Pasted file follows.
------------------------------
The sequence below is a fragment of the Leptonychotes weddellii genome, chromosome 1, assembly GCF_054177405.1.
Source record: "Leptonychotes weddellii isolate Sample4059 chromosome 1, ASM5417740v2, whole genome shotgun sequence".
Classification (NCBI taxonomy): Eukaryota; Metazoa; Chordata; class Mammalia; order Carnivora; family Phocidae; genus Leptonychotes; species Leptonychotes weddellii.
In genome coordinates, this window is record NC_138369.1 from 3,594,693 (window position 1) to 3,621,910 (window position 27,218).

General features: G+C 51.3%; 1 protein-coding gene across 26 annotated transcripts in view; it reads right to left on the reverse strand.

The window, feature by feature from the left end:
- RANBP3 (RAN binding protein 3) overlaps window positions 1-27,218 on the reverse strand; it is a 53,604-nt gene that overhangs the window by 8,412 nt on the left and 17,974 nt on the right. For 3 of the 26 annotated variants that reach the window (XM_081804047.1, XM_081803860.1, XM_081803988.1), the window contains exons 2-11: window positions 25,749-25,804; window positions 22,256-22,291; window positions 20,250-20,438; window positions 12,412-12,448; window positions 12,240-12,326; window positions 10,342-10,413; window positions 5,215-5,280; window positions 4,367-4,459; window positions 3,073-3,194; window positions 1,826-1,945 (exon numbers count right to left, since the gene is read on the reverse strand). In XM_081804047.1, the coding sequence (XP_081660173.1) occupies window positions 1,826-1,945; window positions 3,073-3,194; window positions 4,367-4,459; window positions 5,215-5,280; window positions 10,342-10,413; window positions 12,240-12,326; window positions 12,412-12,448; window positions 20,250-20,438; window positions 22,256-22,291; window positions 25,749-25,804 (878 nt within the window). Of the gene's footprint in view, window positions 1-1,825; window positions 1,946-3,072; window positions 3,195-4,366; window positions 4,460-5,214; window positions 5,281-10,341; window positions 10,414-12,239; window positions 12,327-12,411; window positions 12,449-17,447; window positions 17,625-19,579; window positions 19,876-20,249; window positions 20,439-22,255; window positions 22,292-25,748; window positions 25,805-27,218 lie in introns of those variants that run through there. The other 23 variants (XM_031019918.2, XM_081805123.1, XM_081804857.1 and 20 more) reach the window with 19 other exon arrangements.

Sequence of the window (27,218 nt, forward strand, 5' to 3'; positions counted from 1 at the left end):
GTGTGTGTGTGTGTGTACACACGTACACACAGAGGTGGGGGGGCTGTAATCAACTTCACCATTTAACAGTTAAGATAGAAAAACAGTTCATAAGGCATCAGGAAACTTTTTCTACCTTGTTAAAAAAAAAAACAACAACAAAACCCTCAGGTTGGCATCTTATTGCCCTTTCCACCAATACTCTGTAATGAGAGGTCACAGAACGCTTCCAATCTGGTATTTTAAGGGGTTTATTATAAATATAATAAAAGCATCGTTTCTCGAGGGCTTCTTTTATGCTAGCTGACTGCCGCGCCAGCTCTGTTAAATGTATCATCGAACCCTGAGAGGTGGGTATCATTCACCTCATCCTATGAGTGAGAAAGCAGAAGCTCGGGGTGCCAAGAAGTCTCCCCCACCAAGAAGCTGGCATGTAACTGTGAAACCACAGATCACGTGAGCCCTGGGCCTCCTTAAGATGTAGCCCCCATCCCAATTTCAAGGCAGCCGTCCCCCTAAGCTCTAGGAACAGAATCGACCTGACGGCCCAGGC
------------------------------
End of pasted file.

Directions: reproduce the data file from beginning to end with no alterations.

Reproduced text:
The sequence below is a fragment of the Leptonychotes weddellii genome, chromosome 1, assembly GCF_054177405.1.
Source record: "Leptonychotes weddellii isolate Sample4059 chromosome 1, ASM5417740v2, whole genome shotgun sequence".
Classification (NCBI taxonomy): Eukaryota; Metazoa; Chordata; class Mammalia; order Carnivora; family Phocidae; genus Leptonychotes; species Leptonychotes weddellii.
In genome coordinates, this window is record NC_138369.1 from 3,594,693 (window position 1) to 3,621,910 (window position 27,218).

General features: G+C 51.3%; 1 protein-coding gene across 26 annotated transcripts in view; it reads right to left on the reverse strand.

The window, feature by feature from the left end:
- RANBP3 (RAN binding protein 3) overlaps window positions 1-27,218 on the reverse strand; it is a 53,604-nt gene that overhangs the window by 8,412 nt on the left and 17,974 nt on the right. For 3 of the 26 annotated variants that reach the window (XM_081804047.1, XM_081803860.1, XM_081803988.1), the window contains exons 2-11: window positions 25,749-25,804; window positions 22,256-22,291; window positions 20,250-20,438; window positions 12,412-12,448; window positions 12,240-12,326; window positions 10,342-10,413; window positions 5,215-5,280; window positions 4,367-4,459; window positions 3,073-3,194; window positions 1,826-1,945 (exon numbers count right to left, since the gene is read on the reverse strand). In XM_081804047.1, the coding sequence (XP_081660173.1) occupies window positions 1,826-1,945; window positions 3,073-3,194; window positions 4,367-4,459; window positions 5,215-5,280; window positions 10,342-10,413; window positions 12,240-12,326; window positions 12,412-12,448; window positions 20,250-20,438; window positions 22,256-22,291; window positions 25,749-25,804 (878 nt within the window). Of the gene's footprint in view, window positions 1-1,825; window positions 1,946-3,072; window positions 3,195-4,366; window positions 4,460-5,214; window positions 5,281-10,341; window positions 10,414-12,239; window positions 12,327-12,411; window positions 12,449-17,447; window positions 17,625-19,579; window positions 19,876-20,249; window positions 20,439-22,255; window positions 22,292-25,748; window positions 25,805-27,218 lie in introns of those variants that run through there. The other 23 variants (XM_031019918.2, XM_081805123.1, XM_081804857.1 and 20 more) reach the window with 19 other exon arrangements.

Sequence of the window (27,218 nt, forward strand, 5' to 3'; positions counted from 1 at the left end):
GTGTGTGTGTGTGTGTACACACGTACACACAGAGGTGGGGGGGCTGTAATCAACTTCACCATTTAACAGTTAAGATAGAAAAACAGTTCATAAGGCATCAGGAAACTTTTTCTACCTTGTTAAAAAAAAAAACAACAACAAAACCCTCAGGTTGGCATCTTATTGCCCTTTCCACCAATACTCTGTAATGAGAGGTCACAGAACGCTTCCAATCTGGTATTTTAAGGGGTTTATTATAAATATAATAAAAGCATCGTTTCTCGAGGGCTTCTTTTATGCTAGCTGACTGCCGCGCCAGCTCTGTTAAATGTATCATCGAACCCTGAGAGGTGGGTATCATTCACCTCATCCTATGAGTGAGAAAGCAGAAGCTCGGGGTGCCAAGAAGTCTCCCCCACCAAGAAGCTGGCATGTAACTGTGAAACCACAGATCACGTGAGCCCTGGGCCTCCTTAAGATGTAGCCCCCATCCCAATTTCAAGGCAGCCGTCCCCCTAAGCTCTAGGAACAGAATCGACCTGACGGCCCAGGC